Hadley said the leaders shared concerns the recent events would "embolden Iran." The U.S. and Saudi Arabia, he said, "are of one mind in condemning what Hezbollah did in bringing pressure on the duly elected government of Lebanon."


"Iran, working directly and through Syria, was very much behind what happened in Lebanon over the weekend and it is another example of Iran taking actions that are contrary to the interests of those in the Middle East who want peace, security and freedom," Hadley said.


On Thursday, the Hezbollah-led opposition and U.S.-backed government reached a deal to end the violence after Lebanon's Cabinet reversed measures aimed at reining in the militants.


Earlier, Bush and Abdullah formalized new cooperation between the kingdom and the United States on a range of topics, including the development of civilian nuclear energy in Saudi Arabia.


Bush was spending the day with Abdullah at his horse farm outside Riyadh, talking mostly out of public view over three tea services and two meals.


The White House says the president's visit is intended, in part, to celebrate 75 years of formal U.S.-Saudi relations. But the rising price of oil commanded attention.


When Bush first ran for president in 2000, he criticized the Clinton administration for high fuel prices and said the president must "jawbone" oil producing nations and persuade them to drop rates. At that time, oil was nearing $28 a barrel. The run-up of oil prices lately has been dramatic.


Bush's visit comes two days after Congress voted to temporarily halt daily shipments of 70,000 barrels of oil to the nation's emergency reserve. After Bush's talks, his administration announced in Washington that it has canceled oil shipments into the reserve beginning in July, when the current purchase contract expires. Bush had refused to stop the practice, saying the stockpile was meant for emergencies and that halting the shipments would have little or no impact on gasoline or crude oil prices.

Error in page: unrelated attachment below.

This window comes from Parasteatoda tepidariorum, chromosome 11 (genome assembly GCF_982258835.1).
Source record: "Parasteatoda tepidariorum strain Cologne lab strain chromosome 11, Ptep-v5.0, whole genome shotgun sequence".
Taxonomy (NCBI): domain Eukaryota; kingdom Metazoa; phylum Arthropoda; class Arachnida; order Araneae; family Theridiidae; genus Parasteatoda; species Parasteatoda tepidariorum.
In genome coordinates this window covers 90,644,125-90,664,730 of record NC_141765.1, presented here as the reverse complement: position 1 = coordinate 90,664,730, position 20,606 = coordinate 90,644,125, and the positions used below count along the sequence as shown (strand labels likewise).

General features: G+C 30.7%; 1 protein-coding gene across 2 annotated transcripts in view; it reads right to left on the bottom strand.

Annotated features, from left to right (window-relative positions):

It's a move that Democrats have sought for the past year to increase supply and apply downward pressure on prices. With an eye to the November election, the Senate sent the measure to the president Wednesday night without a single GOP objection. The White House has indicated that Bush will sign the reserve measure.


Also, as Bush prepared to leave Washington, Senate Democrats introduced a resolution that would block $1.4 billion in arms sales to Saudi Arabia unless Riyadh agrees to increase its oil production by 1 million barrels per day. The Democrats said they introduced the measure to coincide with Bush's trip to send a message to Saudi Arabia that it should pump more oil to reduce the cost of gas for Americans.


Besides wanting to discuss oil, Bush is paying his second visit to Abdullah this year on top of a stop by Vice President Dick Cheney in Saudi Arabia in March to talk about his goal of achieving an Israeli-Palestinian peace deal before he leaves office. Saudi Arabia's immense power in the region means that its backing of Palestinian President Mahmoud Abbas and any concessions he will have to make is key.